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[Findutils-patches] [PATCH] Added worked example: copying a subset of fi

From: James Youngman
Subject: [Findutils-patches] [PATCH] Added worked example: copying a subset of files.
Date: Sun, 1 Jul 2007 00:38:57 +0100

2007-07-01  James Youngman  <address@hidden>

        * doc/find.texi (Copying A Subset of Files): Added a new worked
 NEWS          |    1 +
 doc/find.texi |   47 ++++++++++++++++++++++++++++++++++++++++++++---
 2 files changed, 45 insertions(+), 3 deletions(-)

diff --git a/NEWS b/NEWS
index ac8bef1..362c38a 100644
--- a/NEWS
+++ b/NEWS
@@ -29,6 +29,7 @@ recent findutils release first.
 Introduced doc/find-maint.texi, a maintenance manual for findutils.
+Added an extra worked example for find (copying a subset of files).
 * Major changes in release 4.3.8
diff --git a/doc/find.texi b/doc/find.texi
index 3efc276..113f82e 100644
--- a/doc/find.texi
+++ b/doc/find.texi
@@ -3807,9 +3807,9 @@ performed, and compares the different ways of achieving 
 * Deleting Files::
+* Copying A Subset of Files::
 * Updating A Timestamp File::
 @end menu
address@hidden * Copying A Subset of Files::
 @node Deleting Files
 @section Deleting Files
@@ -4150,8 +4150,49 @@ portable.  The most efficient portable alternative is 
 @dots{}+}, but this is insecure and isn't supported by versions of GNU
 findutils prior to 4.2.12.
address@hidden @node Copying A Subset of Files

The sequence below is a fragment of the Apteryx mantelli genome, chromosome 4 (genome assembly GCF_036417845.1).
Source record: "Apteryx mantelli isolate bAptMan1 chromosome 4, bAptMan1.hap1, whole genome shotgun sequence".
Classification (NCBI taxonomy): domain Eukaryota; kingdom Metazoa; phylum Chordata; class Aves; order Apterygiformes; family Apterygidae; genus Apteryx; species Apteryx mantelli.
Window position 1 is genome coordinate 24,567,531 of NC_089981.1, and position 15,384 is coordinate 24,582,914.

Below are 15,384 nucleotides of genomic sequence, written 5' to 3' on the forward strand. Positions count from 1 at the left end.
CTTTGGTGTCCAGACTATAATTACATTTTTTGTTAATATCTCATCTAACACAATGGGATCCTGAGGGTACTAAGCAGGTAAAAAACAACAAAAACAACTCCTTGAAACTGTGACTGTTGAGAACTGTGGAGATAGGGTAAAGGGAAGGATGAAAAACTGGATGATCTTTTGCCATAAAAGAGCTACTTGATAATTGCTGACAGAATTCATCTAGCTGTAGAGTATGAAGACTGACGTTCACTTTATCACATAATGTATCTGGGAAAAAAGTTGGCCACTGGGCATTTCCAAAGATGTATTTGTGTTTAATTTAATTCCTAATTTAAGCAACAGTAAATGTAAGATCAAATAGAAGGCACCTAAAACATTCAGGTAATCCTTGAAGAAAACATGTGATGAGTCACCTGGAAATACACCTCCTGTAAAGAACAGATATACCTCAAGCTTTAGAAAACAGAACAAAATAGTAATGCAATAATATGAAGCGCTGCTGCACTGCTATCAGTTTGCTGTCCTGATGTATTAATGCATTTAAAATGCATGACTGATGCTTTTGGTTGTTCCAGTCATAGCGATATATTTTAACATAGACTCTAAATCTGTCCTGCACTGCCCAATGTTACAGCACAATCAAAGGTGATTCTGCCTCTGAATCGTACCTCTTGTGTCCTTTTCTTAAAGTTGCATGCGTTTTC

address@hidden @section Copying A Subset of Files
address@hidden Copying A Subset of Files
address@hidden Copying A Subset of Files
+Suppose you want to copy some files from @file{/source-dir} to
address@hidden/dest-dir}, but there are a small number of files in
address@hidden/source-dir} you don't want to copy. 
+One option of course is @code{cp /source-dir /dest-dir} followed by
+deletion of the unwanted material under @file{/dest-dir}.  But often
+that can be inconvenient, because for example we would have copied a
+large amount of extraneous material, or because @file{/dest-dir} is
+too small.  Naturally there are many other possible reasons why this
+strategy may be unsuitable.
+So we need to have some way of identifying which files we want to
+copy, and we need to have a way of copying that file list.  The second
+part of this condition is met by @code{cpio -p}.  Of course, we can
+identify the files we wish to copy by using @code{find}.  Here is a
+command that solves our problem:
+cd /source-dir
+find . -name '.snapshot' -prune -o \( \! -name '*~' -print0 \) | 
+cpio -pmd0   /dest-dir
address@hidden example
+The first part of the @code{find} command here identifies files or
+directoires named @file{.snapshot} and tells @code{find} not to
+recurse into them (since they do not need to be copied).  The
+combination @code{-name '.snapshot' -prune} yields false for anything
+that didn't get pruned, but it is exactly those files we want to
+copy.  Therefore we need to use an OR (@samp{-o}) condition to
+introduce the rest of our expression.  The remainder of the expression
+simply arranges for the name of any file not ending in @samp{~} to be
+Using @code{-print0} ensures that white space characters in file names
+do not pose a problem.  The @code{cpio} command does the actual work
+of copying files.  The program as a whole fails if the @code{cpio}
+program returns nonzero.  If the @code{find} command returns non-zero
+on the other hand, the Unix shell will not diagnose a problem (since
address@hidden is not the last command in the pipeline).
 @node Updating A Timestamp File
 @section Updating A Timestamp File

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